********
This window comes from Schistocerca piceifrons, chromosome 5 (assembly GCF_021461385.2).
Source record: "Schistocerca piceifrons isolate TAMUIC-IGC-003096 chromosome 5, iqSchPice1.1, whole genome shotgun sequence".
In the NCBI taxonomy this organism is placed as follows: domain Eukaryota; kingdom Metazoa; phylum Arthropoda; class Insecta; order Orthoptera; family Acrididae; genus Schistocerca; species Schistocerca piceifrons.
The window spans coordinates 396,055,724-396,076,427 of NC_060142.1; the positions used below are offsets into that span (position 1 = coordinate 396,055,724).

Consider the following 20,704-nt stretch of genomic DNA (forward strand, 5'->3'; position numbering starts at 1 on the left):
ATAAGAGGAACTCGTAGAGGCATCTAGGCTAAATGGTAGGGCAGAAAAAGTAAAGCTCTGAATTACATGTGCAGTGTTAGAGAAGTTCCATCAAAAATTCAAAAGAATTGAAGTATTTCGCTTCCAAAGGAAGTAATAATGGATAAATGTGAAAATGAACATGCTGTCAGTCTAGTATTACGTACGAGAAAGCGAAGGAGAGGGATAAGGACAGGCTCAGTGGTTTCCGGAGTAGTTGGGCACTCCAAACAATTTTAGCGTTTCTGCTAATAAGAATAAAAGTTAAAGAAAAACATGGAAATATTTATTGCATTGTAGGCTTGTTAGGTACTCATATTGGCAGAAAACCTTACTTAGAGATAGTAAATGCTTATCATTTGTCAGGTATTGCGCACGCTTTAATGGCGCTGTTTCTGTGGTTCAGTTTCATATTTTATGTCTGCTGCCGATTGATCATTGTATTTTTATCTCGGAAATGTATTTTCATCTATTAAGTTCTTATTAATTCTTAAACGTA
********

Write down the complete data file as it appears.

This window comes from Schistocerca piceifrons, chromosome 5 (assembly GCF_021461385.2).
Source record: "Schistocerca piceifrons isolate TAMUIC-IGC-003096 chromosome 5, iqSchPice1.1, whole genome shotgun sequence".
In the NCBI taxonomy this organism is placed as follows: domain Eukaryota; kingdom Metazoa; phylum Arthropoda; class Insecta; order Orthoptera; family Acrididae; genus Schistocerca; species Schistocerca piceifrons.
The window spans coordinates 396,055,724-396,076,427 of NC_060142.1; the positions used below are offsets into that span (position 1 = coordinate 396,055,724).

Consider the following 20,704-nt stretch of genomic DNA (forward strand, 5'->3'; position numbering starts at 1 on the left):
ATAAGAGGAACTCGTAGAGGCATCTAGGCTAAATGGTAGGGCAGAAAAAGTAAAGCTCTGAATTACATGTGCAGTGTTAGAGAAGTTCCATCAAAAATTCAAAAGAATTGAAGTATTTCGCTTCCAAAGGAAGTAATAATGGATAAATGTGAAAATGAACATGCTGTCAGTCTAGTATTACGTACGAGAAAGCGAAGGAGAGGGATAAGGACAGGCTCAGTGGTTTCCGGAGTAGTTGGGCACTCCAAACAATTTTAGCGTTTCTGCTAATAAGAATAAAAGTTAAAGAAAAACATGGAAATATTTATTGCATTGTAGGCTTGTTAGGTACTCATATTGGCAGAAAACCTTACTTAGAGATAGTAAATGCTTATCATTTGTCAGGTATTGCGCACGCTTTAATGGCGCTGTTTCTGTGGTTCAGTTTCATATTTTATGTCTGCTGCCGATTGATCATTGTATTTTTATCTCGGAAATGTATTTTCATCTATTAAGTTCTTATTAATTCTTAAACGTA